THE HAGUE | 11.10.2011.


The indictment alleges that even before his formal appointment as the head of the Serbian State Security Service in December 1991 Stanisic was already the de facto No. 1 man there. The defense is now trying to prove that Stanisic was in fact ‘sidelined’ at the time. According to the defense, in that period Stanisic didn’t even exercise the powers he had as the assistant chief for counter-intelligence

Former chief of the Belgrade center of the Serbian State Security Service (DB) Milorad Lekovic testified today via video link from Belgrade as Stanisic’s defense witness. Lekovic tried to play down the importance of his former colleague in the service, Jovica Stanisic, in 1991 when the war had already spread throughout Croatia. Lekovic had given a statement to the defense which was admitted into evidence. The plan was for Lekovic to merely clarify some parts of the statement.

However, instead of precise and short answers one would expect from a seasoned intelligence officer, Lekovic was too expansive and unfocused in his evidence. Lekovic’s responses had little or no connection at all with the question he was asked. The presiding judge repeatedly cautioned Lekovic to stick to the point. The defense counsel was visibly at the end of his tether at times.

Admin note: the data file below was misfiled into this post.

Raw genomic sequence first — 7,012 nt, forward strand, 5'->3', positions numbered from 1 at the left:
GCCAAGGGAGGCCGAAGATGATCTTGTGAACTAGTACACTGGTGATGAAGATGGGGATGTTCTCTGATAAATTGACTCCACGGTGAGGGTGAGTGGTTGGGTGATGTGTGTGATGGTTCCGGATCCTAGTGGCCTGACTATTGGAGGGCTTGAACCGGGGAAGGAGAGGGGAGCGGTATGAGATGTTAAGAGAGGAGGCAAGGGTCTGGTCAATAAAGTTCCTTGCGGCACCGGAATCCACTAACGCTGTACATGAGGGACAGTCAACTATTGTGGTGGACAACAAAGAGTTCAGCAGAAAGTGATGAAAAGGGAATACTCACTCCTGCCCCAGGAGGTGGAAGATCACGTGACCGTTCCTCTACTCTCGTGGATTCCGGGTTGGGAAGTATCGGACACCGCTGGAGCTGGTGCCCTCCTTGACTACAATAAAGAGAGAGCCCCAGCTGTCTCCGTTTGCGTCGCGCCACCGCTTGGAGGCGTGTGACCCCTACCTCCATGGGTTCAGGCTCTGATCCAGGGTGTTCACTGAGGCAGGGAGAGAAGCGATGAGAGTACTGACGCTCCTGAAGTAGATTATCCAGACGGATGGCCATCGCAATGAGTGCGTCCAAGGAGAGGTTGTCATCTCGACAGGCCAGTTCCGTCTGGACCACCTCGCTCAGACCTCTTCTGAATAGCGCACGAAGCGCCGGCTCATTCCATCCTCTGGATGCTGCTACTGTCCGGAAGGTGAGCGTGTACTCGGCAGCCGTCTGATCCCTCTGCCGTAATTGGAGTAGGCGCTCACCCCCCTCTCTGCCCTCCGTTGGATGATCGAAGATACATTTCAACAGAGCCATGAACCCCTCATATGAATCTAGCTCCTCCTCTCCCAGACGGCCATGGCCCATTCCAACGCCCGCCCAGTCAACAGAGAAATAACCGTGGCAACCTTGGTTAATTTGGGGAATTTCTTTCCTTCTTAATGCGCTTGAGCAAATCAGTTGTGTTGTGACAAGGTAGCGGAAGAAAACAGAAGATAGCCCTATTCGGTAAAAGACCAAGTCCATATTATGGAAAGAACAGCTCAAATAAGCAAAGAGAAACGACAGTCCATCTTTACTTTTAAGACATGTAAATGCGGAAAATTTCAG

The witness was appointed the chief of the Belgrade security service, or UDBA as the witness called it several times, in 1988. Jovica Stanisic was the assistant chief for counter-intelligence at the time. As the witness said, it was the time of constant turmoil and personal confrontations in the service. As a consequence, Stanisic fell from grace with his chief, Zoran Janackovic. As Lekovic recounted, the police minister ordered on 2 April 1991 that an internal commission be set up in the service; it was supposed to find out who had leaked classified information to the press. Lekovic contends that Janackovic wanted the commission to target Jovica Stanisic.

The results of the commission’s work were not made public at the hearing today. The witness did say something that supported the defense’s case: Lekovic claimed that Jovica Stanisic was ‘sidelined’ while the commission was at work, from April to October 1991. He didn’t even perform his regular day-to-day tasks. According to the witness, Stanisic’s was ‘cut off and blocked’ to such an extent in his job that he ‘didn’t even have to go to work’. This was Janackovic’s intention, the witness noted: Janackovic proposed that Stanisic be put on’ leave’ for several months.

Such claims directly contradict the indictment which alleges that Jovica Stanisic was the de facto head of the Service even before December 1991 when he was formally appointed to that post. The indictment against Stanisic and his right-hand man Franko Simatovic also alleges that by April 1991 they assisted in the setting up of a training center for special units in Golubic near Knin. The people who trained the Serb paramilitary and police units were recruited there. Those units, according to the indictment, were under the control of the accused and took part in a number of crimes against non-Serb civilians in Croatia and BH. In Croatia, the first crimes were committed in April 1991 and went on until the end of that year. This is the time, as the witness claimed, when Stanisic was ‘sidelines’ in the Service.

Prosecutor Marcus will put the witness’s claims to the test tomorrow in the cross-examination.